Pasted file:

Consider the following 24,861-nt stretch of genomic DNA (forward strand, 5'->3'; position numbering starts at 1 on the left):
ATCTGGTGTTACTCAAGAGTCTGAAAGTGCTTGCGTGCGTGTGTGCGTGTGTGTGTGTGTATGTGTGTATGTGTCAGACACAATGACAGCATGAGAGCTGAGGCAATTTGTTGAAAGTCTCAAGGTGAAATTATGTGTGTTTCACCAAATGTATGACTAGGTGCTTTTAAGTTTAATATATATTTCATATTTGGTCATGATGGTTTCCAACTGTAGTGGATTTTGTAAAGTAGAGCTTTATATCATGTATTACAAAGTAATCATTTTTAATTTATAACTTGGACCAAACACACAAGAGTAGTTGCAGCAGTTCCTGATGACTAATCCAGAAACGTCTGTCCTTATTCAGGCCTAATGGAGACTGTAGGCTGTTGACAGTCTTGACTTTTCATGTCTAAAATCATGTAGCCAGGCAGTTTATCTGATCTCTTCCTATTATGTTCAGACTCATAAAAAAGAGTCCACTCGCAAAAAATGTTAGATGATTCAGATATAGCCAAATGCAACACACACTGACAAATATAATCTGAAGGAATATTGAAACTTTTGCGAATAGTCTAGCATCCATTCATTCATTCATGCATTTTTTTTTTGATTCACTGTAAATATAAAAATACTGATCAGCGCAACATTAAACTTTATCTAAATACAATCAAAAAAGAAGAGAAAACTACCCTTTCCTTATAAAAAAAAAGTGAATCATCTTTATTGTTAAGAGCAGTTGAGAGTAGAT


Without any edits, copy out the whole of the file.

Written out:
Consider the following 24,861-nt stretch of genomic DNA (forward strand, 5'->3'; position numbering starts at 1 on the left):
ATCTGGTGTTACTCAAGAGTCTGAAAGTGCTTGCGTGCGTGTGTGCGTGTGTGTGTGTGTATGTGTGTATGTGTCAGACACAATGACAGCATGAGAGCTGAGGCAATTTGTTGAAAGTCTCAAGGTGAAATTATGTGTGTTTCACCAAATGTATGACTAGGTGCTTTTAAGTTTAATATATATTTCATATTTGGTCATGATGGTTTCCAACTGTAGTGGATTTTGTAAAGTAGAGCTTTATATCATGTATTACAAAGTAATCATTTTTAATTTATAACTTGGACCAAACACACAAGAGTAGTTGCAGCAGTTCCTGATGACTAATCCAGAAACGTCTGTCCTTATTCAGGCCTAATGGAGACTGTAGGCTGTTGACAGTCTTGACTTTTCATGTCTAAAATCATGTAGCCAGGCAGTTTATCTGATCTCTTCCTATTATGTTCAGACTCATAAAAAAGAGTCCACTCGCAAAAAATGTTAGATGATTCAGATATAGCCAAATGCAACACACACTGACAAATATAATCTGAAGGAATATTGAAACTTTTGCGAATAGTCTAGCATCCATTCATTCATTCATGCATTTTTTTTTTGATTCACTGTAAATATAAAAATACTGATCAGCGCAACATTAAACTTTATCTAAATACAATCAAAAAAGAAGAGAAAACTACCCTTTCCTTATAAAAAAAAAGTGAATCATCTTTATTGTTAAGAGCAGTTGAGAGTAGAT